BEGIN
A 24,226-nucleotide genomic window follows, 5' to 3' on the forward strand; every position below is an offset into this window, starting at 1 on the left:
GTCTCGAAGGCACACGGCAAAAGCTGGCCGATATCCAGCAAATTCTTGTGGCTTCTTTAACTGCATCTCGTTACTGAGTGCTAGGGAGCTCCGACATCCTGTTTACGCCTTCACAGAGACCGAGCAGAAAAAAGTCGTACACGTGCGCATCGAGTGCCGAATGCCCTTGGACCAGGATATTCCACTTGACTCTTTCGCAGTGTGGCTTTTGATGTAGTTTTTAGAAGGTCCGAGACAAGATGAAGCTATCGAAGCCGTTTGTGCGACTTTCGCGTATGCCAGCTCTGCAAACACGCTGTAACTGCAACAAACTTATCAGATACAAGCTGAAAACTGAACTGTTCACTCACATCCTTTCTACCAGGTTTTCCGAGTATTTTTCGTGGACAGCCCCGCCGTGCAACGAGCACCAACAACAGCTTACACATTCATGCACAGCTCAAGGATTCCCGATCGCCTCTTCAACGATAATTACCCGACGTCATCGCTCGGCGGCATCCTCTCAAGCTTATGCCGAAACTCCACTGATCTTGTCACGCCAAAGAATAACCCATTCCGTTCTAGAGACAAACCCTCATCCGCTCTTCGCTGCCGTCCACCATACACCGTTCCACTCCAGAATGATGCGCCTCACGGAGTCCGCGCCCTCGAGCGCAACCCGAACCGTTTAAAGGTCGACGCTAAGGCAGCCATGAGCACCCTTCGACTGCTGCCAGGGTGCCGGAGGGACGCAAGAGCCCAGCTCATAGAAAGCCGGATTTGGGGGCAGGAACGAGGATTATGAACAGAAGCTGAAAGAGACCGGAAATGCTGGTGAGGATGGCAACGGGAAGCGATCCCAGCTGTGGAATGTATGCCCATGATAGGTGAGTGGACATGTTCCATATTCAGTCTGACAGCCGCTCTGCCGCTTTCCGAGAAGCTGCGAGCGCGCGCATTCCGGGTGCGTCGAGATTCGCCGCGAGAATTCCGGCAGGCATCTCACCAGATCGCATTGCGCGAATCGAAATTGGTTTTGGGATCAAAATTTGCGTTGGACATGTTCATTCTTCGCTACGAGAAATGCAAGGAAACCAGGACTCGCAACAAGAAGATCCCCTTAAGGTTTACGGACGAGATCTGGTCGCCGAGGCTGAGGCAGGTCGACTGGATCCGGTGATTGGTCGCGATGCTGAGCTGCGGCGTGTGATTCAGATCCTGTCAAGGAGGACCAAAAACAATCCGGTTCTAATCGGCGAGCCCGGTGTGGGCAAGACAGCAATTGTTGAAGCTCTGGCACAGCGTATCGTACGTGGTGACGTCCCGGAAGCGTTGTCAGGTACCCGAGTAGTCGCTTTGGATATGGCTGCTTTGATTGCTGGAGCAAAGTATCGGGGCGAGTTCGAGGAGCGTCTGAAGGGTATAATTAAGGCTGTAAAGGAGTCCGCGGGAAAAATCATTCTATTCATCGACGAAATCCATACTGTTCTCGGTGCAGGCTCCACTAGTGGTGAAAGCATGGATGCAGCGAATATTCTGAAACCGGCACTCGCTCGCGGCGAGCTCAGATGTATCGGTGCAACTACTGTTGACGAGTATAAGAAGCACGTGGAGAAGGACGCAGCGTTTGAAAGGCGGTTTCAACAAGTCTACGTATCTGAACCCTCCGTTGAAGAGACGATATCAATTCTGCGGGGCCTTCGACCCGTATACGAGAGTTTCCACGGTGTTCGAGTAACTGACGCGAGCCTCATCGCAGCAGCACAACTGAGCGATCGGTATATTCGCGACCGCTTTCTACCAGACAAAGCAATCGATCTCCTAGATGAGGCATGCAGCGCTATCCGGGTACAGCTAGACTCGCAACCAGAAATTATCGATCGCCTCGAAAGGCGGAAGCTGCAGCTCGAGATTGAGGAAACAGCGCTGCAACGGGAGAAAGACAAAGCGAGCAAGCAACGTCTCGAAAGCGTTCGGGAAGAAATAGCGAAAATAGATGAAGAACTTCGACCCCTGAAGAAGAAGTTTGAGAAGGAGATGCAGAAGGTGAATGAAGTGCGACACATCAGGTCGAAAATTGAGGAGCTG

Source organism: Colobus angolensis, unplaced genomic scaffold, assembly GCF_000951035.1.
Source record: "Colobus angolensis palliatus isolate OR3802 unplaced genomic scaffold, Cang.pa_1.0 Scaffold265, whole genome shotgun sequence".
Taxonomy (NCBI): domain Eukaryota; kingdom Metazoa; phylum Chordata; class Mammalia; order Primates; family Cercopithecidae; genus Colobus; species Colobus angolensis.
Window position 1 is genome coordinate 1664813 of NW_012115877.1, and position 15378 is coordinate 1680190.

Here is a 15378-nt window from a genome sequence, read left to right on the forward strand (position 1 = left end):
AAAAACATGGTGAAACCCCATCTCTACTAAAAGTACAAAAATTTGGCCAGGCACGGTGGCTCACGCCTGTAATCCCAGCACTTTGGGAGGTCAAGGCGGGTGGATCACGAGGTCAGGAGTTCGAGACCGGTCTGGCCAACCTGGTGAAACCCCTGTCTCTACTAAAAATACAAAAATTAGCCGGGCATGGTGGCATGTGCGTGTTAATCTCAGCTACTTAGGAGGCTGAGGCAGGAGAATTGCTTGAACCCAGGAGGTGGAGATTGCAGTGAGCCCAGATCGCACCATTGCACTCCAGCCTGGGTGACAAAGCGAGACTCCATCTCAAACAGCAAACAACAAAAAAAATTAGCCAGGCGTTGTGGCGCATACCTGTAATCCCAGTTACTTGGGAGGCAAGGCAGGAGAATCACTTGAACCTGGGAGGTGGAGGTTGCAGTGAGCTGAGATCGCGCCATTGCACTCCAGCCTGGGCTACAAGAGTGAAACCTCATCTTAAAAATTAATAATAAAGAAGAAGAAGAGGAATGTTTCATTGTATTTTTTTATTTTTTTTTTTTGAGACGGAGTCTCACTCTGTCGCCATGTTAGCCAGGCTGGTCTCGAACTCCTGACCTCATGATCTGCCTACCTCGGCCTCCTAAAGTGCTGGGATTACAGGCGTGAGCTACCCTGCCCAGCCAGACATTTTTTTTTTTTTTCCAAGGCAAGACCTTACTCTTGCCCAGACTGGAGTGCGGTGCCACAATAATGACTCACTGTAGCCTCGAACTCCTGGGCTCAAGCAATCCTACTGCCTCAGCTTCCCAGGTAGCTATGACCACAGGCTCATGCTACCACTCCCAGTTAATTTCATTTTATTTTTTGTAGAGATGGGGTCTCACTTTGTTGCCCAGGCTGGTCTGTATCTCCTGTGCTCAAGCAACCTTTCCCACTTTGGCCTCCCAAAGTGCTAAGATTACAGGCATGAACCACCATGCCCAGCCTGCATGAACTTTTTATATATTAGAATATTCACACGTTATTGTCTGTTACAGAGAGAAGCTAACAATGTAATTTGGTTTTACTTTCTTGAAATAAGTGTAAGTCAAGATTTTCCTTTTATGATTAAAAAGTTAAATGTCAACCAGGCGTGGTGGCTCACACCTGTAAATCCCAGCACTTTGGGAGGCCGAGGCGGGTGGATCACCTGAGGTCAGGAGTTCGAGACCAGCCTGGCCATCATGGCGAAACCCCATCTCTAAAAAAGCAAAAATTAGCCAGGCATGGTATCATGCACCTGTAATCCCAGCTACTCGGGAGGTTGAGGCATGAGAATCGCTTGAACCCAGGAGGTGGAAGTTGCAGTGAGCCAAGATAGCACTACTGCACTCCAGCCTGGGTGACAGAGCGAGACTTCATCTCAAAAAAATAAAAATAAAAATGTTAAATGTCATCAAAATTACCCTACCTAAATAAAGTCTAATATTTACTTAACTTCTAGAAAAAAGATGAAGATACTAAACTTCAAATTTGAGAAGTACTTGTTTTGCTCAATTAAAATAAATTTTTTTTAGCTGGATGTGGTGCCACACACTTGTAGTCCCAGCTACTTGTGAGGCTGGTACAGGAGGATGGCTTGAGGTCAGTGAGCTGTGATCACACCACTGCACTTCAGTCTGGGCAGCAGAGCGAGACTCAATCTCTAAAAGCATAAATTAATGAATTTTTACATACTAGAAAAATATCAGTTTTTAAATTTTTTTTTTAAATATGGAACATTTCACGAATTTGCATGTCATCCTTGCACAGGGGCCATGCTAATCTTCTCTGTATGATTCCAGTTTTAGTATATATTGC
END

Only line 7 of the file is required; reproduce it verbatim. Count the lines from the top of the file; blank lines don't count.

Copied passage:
Here is a 15378-nt window from a genome sequence, read left to right on the forward strand (position 1 = left end):